Just recently, we covered a gesture-based to-do list Android app called Koalcat’s Clear whose interface and functionality seemed to have been inspired from (or rather, were spitting image of) the popular Clear for iPhone, which displays tasks in a thermal heat map of sorts, depicting their priority. Being an exact replica of the app, Koalcat’s Clear had to face some severe criticism from users of Google’s rival mobile OS. While sticking to the app is no crime whatsoever, if you want a better, more original and slightly more customizable solution, check out Didit! – a free to-do list manager for Android that sports the same gesture-based and heat map-like UI. However, the originality of Didit! lies in a couple of its very own features. These include the option to list your tasks under multiple user-created lists, facility to have your lists and underlying tasks sorted in multiple ways, and on top of all that, the option to select from various colorful themes to make task management a little less boring.
When we say that Didit! follows the same concept as that of Koalcat’s Clear and Clear for iPhone, it is automatically implied that with this app, you get most of the same core features. For one, you get the option of adding and managing your tasks via simple gestures. Secondly, you get the same thermal heat map UI, which displays your tasks according to their priority. To help you get a grip of its various gestures and controls, the app walks you through a brief tutorial when launched for the first time. In case you skipped the tutorial by mistake, here’s what it you need to know:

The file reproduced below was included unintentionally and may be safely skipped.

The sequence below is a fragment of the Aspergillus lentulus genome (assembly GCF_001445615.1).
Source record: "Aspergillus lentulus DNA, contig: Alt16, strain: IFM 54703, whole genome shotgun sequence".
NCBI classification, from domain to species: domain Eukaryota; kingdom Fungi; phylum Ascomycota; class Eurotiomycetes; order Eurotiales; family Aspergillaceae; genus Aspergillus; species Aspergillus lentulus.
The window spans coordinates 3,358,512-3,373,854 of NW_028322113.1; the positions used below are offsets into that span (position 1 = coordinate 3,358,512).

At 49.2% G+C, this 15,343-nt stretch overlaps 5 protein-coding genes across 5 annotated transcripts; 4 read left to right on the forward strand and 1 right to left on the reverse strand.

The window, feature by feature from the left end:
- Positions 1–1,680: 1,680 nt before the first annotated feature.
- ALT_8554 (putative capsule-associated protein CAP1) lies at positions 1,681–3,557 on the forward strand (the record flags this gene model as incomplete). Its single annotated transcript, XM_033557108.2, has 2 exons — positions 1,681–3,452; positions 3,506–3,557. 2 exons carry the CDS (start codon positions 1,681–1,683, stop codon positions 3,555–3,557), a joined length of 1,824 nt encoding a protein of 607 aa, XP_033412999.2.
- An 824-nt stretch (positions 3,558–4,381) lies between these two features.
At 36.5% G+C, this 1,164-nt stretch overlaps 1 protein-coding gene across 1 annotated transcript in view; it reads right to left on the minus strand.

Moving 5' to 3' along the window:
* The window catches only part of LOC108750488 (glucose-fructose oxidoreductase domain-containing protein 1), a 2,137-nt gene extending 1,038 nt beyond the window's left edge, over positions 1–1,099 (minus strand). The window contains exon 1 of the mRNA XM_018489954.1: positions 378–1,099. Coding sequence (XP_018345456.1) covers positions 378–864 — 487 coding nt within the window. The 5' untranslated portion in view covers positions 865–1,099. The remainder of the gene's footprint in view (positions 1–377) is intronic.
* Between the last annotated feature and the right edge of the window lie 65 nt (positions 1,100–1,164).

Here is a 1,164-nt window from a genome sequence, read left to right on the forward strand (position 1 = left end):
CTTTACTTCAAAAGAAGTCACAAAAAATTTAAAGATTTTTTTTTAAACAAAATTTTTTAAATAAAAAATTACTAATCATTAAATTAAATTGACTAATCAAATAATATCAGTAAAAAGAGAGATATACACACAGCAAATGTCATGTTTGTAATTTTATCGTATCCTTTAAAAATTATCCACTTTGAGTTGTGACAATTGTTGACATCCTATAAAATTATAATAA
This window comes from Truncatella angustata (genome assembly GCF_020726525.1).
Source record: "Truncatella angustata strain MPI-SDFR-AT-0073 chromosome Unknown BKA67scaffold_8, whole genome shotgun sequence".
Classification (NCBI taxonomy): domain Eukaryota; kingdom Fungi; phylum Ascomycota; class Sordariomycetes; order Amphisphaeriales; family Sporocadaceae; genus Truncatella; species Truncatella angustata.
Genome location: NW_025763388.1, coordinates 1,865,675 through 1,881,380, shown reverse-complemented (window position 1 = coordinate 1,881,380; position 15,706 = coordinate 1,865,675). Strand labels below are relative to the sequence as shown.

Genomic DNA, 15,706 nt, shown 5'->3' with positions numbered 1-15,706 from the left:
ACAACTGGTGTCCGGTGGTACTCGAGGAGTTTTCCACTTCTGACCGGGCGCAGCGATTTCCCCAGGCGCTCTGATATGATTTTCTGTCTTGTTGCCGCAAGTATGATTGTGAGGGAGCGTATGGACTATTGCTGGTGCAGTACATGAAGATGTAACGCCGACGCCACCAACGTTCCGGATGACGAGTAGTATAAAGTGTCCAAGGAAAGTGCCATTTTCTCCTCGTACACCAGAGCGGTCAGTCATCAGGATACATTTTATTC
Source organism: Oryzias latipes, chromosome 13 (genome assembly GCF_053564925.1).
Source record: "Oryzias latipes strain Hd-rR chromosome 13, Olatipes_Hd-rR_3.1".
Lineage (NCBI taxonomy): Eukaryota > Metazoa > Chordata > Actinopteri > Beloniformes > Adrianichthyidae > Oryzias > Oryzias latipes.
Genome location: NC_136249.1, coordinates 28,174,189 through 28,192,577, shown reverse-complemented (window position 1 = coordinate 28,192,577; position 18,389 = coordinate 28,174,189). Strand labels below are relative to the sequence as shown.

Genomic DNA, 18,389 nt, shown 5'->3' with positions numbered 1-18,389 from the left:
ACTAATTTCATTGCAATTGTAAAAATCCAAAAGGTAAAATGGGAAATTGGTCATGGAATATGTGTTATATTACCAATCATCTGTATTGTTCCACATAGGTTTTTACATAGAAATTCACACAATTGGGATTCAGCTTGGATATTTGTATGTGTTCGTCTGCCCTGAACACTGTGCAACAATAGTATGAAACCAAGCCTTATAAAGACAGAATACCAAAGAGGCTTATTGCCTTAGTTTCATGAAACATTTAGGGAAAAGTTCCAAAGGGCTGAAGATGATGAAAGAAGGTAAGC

1. To edit an item, just tap its tile.
2. To reorder a task on the list as per its priority level, hold down on its tile, and drag it to any position in the list.
3. To add a new task, double tap an existing tile. The newly created tile will automatically get placed under the tile that you’ve just tapped.
4. To remove a task/tile, just swipe it towards the left of the screen.
5. To mark a task as ‘done’, swipe the corresponding tile towards the right.
To begin, you must add a task list. To do so, tap the ‘+’ button at the top of the app’s main screen, specify the list’s title, and you’re good to go. Each added list gets displayed on the app’s main interface, and can be tapped to manage all the underlying tasks. The top-right corner of each lists screen displays a couple of buttons. The ‘x’ button can be used to remove all completed tasks from the list whereas the stack button can be used to put all such tasks at the bottom of the screen (below all other pending tasks).
Within the app’s settings screen (Menu > Settings), and you have the option to change the app’s theme and modify several other UI settings. For instance, you can change the default order in which lists are displayed on the app’s main interface. You can sort these lists by time created, time modified, total number of included tasks, and by the percentage of tasks completed per each list. Each list on the app’s main interface carries a small rectangular box that displays a specific number/digit. You have the choice of setting this box to display the total number of included tasks, percentage of tasks complete, or the number of pending tasks within each list.